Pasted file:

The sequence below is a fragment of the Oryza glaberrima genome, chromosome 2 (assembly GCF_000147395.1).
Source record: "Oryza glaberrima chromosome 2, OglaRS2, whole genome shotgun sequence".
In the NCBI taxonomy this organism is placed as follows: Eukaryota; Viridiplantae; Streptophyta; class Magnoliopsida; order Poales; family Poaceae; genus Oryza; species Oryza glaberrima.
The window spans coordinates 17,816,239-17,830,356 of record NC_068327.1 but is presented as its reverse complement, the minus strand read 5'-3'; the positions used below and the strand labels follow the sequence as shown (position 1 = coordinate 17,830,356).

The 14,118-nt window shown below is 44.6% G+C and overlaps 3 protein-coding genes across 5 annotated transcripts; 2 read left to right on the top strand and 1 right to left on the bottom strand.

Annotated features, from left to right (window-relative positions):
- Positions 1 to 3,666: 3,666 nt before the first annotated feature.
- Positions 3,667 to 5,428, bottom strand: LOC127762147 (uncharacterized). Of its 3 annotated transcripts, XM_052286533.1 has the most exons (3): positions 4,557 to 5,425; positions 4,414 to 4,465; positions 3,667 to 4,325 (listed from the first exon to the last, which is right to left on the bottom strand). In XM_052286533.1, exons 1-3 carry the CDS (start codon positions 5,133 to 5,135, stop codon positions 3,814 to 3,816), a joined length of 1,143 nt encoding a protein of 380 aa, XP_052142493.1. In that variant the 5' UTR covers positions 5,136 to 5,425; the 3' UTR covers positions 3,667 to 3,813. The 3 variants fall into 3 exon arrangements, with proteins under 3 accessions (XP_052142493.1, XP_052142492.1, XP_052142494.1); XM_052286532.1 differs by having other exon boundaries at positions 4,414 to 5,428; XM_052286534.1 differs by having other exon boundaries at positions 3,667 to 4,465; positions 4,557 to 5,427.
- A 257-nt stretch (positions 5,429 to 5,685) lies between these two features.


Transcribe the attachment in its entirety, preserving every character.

The sequence below is a fragment of the Oryza glaberrima genome, chromosome 2 (assembly GCF_000147395.1).
Source record: "Oryza glaberrima chromosome 2, OglaRS2, whole genome shotgun sequence".
In the NCBI taxonomy this organism is placed as follows: Eukaryota; Viridiplantae; Streptophyta; class Magnoliopsida; order Poales; family Poaceae; genus Oryza; species Oryza glaberrima.
The window spans coordinates 17,816,239-17,830,356 of record NC_068327.1 but is presented as its reverse complement, the minus strand read 5'-3'; the positions used below and the strand labels follow the sequence as shown (position 1 = coordinate 17,830,356).

The 14,118-nt window shown below is 44.6% G+C and overlaps 3 protein-coding genes across 5 annotated transcripts; 2 read left to right on the top strand and 1 right to left on the bottom strand.

Annotated features, from left to right (window-relative positions):
- Positions 1 to 3,666: 3,666 nt before the first annotated feature.
- Positions 3,667 to 5,428, bottom strand: LOC127762147 (uncharacterized). Of its 3 annotated transcripts, XM_052286533.1 has the most exons (3): positions 4,557 to 5,425; positions 4,414 to 4,465; positions 3,667 to 4,325 (listed from the first exon to the last, which is right to left on the bottom strand). In XM_052286533.1, exons 1-3 carry the CDS (start codon positions 5,133 to 5,135, stop codon positions 3,814 to 3,816), a joined length of 1,143 nt encoding a protein of 380 aa, XP_052142493.1. In that variant the 5' UTR covers positions 5,136 to 5,425; the 3' UTR covers positions 3,667 to 3,813. The 3 variants fall into 3 exon arrangements, with proteins under 3 accessions (XP_052142493.1, XP_052142492.1, XP_052142494.1); XM_052286532.1 differs by having other exon boundaries at positions 4,414 to 5,428; XM_052286534.1 differs by having other exon boundaries at positions 3,667 to 4,465; positions 4,557 to 5,427.
- A 257-nt stretch (positions 5,429 to 5,685) lies between these two features.